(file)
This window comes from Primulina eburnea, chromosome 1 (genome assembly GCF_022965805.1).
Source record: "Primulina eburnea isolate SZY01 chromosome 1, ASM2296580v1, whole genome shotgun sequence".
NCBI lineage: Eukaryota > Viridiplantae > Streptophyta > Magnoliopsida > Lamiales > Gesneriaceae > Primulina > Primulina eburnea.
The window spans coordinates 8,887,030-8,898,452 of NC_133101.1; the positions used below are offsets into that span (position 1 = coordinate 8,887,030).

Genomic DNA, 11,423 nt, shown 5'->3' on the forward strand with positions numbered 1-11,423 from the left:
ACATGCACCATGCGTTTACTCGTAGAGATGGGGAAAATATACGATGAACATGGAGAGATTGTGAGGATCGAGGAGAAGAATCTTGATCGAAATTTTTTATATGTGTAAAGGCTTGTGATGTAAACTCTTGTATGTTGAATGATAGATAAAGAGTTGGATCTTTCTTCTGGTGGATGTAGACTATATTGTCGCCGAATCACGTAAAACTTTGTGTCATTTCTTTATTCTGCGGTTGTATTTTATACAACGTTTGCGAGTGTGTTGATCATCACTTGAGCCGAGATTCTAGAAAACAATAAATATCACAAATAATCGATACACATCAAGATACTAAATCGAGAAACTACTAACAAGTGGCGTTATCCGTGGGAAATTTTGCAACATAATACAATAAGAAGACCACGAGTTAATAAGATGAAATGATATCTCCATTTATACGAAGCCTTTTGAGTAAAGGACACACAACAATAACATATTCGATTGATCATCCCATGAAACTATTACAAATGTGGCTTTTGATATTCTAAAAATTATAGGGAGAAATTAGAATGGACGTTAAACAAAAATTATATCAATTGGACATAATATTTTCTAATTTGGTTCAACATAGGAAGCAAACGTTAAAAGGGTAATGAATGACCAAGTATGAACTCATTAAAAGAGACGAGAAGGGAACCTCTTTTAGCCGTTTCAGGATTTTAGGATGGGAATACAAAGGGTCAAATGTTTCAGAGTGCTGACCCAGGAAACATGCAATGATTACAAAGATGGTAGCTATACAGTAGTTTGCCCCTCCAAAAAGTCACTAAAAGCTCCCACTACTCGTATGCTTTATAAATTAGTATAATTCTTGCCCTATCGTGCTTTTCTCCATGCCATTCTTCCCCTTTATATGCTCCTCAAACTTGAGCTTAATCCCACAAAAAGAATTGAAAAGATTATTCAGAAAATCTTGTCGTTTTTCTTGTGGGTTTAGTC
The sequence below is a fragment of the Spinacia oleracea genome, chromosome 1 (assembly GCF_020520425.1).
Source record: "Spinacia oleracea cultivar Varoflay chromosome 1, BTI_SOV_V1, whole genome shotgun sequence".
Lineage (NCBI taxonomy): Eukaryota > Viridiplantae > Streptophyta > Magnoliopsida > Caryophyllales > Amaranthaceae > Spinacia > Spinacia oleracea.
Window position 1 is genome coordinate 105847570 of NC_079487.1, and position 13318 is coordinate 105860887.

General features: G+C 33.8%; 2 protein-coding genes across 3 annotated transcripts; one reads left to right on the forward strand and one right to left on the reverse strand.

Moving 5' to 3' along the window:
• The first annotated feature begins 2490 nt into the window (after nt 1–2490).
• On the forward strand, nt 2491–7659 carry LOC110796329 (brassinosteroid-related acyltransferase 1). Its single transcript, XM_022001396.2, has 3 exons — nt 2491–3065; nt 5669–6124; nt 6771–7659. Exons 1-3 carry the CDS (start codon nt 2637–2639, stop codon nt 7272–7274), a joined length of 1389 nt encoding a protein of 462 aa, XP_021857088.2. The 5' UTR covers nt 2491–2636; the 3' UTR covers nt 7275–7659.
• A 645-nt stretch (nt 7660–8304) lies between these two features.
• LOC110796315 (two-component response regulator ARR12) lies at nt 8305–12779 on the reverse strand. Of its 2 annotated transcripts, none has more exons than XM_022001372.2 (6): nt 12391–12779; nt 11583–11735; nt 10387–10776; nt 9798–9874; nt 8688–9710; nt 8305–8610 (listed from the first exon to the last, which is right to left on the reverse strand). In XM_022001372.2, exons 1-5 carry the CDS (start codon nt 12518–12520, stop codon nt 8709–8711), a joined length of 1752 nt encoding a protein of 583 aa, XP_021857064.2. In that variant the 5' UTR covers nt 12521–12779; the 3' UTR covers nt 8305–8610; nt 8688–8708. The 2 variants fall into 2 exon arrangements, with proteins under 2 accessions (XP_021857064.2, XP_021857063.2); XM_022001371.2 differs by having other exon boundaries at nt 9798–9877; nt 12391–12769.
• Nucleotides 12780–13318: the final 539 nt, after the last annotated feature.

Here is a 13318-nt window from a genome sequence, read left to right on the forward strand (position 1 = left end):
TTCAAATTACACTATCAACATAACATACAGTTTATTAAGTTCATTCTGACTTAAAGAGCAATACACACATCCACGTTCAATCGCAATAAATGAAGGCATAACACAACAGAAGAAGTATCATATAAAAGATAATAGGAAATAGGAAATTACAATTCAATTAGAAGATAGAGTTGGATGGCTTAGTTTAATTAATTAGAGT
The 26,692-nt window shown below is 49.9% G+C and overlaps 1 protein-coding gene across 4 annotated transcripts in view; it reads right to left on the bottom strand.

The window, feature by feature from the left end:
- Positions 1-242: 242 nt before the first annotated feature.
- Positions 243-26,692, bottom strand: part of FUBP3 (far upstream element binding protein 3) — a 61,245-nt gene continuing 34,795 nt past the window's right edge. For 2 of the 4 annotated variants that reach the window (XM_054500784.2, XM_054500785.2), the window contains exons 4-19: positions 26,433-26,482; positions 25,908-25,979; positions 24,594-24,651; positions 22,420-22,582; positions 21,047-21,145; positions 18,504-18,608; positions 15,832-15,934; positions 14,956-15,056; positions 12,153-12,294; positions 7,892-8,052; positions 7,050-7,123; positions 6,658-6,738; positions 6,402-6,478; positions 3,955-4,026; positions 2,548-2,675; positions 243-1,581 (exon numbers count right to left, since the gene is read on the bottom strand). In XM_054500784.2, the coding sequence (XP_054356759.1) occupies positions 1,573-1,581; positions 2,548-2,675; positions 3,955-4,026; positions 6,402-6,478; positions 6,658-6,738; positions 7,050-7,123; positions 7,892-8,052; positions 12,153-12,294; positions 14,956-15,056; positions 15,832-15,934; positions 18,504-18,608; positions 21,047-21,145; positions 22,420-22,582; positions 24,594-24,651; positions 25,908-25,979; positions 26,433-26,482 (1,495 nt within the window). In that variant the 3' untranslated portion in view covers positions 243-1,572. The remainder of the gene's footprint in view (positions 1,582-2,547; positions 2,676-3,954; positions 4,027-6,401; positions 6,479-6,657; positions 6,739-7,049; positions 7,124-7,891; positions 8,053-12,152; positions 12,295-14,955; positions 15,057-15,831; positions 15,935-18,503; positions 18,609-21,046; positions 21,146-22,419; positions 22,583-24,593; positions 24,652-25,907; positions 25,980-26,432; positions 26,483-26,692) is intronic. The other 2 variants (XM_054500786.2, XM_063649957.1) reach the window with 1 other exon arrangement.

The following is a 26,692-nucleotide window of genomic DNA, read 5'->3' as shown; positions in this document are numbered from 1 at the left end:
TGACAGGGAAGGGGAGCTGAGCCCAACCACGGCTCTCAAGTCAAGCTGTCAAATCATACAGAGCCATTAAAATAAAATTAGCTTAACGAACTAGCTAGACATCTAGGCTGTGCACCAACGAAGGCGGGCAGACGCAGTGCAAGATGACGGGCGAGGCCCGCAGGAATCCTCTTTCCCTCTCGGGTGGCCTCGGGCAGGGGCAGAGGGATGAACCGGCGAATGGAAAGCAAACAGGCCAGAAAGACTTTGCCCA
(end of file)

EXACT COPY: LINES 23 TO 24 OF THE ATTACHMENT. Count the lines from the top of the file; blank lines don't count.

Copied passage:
- Positions 243-26,692, bottom strand: part of FUBP3 (far upstream element binding protein 3) — a 61,245-nt gene continuing 34,795 nt past the window's right edge. For 2 of the 4 annotated variants that reach the window (XM_054500784.2, XM_054500785.2), the window contains exons 4-19: positions 26,433-26,482; positions 25,908-25,979; positions 24,594-24,651; positions 22,420-22,582; positions 21,047-21,145; positions 18,504-18,608; positions 15,832-15,934; positions 14,956-15,056; positions 12,153-12,294; positions 7,892-8,052; positions 7,050-7,123; positions 6,658-6,738; positions 6,402-6,478; positions 3,955-4,026; positions 2,548-2,675; positions 243-1,581 (exon numbers count right to left, since the gene is read on the bottom strand). In XM_054500784.2, the coding sequence (XP_054356759.1) occupies positions 1,573-1,581; positions 2,548-2,675; positions 3,955-4,026; positions 6,402-6,478; positions 6,658-6,738; positions 7,050-7,123; positions 7,892-8,052; positions 12,153-12,294; positions 14,956-15,056; positions 15,832-15,934; positions 18,504-18,608; positions 21,047-21,145; positions 22,420-22,582; positions 24,594-24,651; positions 25,908-25,979; positions 26,433-26,482 (1,495 nt within the window). In that variant the 3' untranslated portion in view covers positions 243-1,572. The remainder of the gene's footprint in view (positions 1,582-2,547; positions 2,676-3,954; positions 4,027-6,401; positions 6,479-6,657; positions 6,739-7,049; positions 7,124-7,891; positions 8,053-12,152; positions 12,295-14,955; positions 15,057-15,831; positions 15,935-18,503; positions 18,609-21,046; positions 21,146-22,419; positions 22,583-24,593; positions 24,652-25,907; positions 25,980-26,432; positions 26,483-26,692) is intronic. The other 2 variants (XM_054500786.2, XM_063649957.1) reach the window with 1 other exon arrangement.

The following is a 26,692-nucleotide window of genomic DNA, read 5'->3' as shown; positions in this document are numbered from 1 at the left end: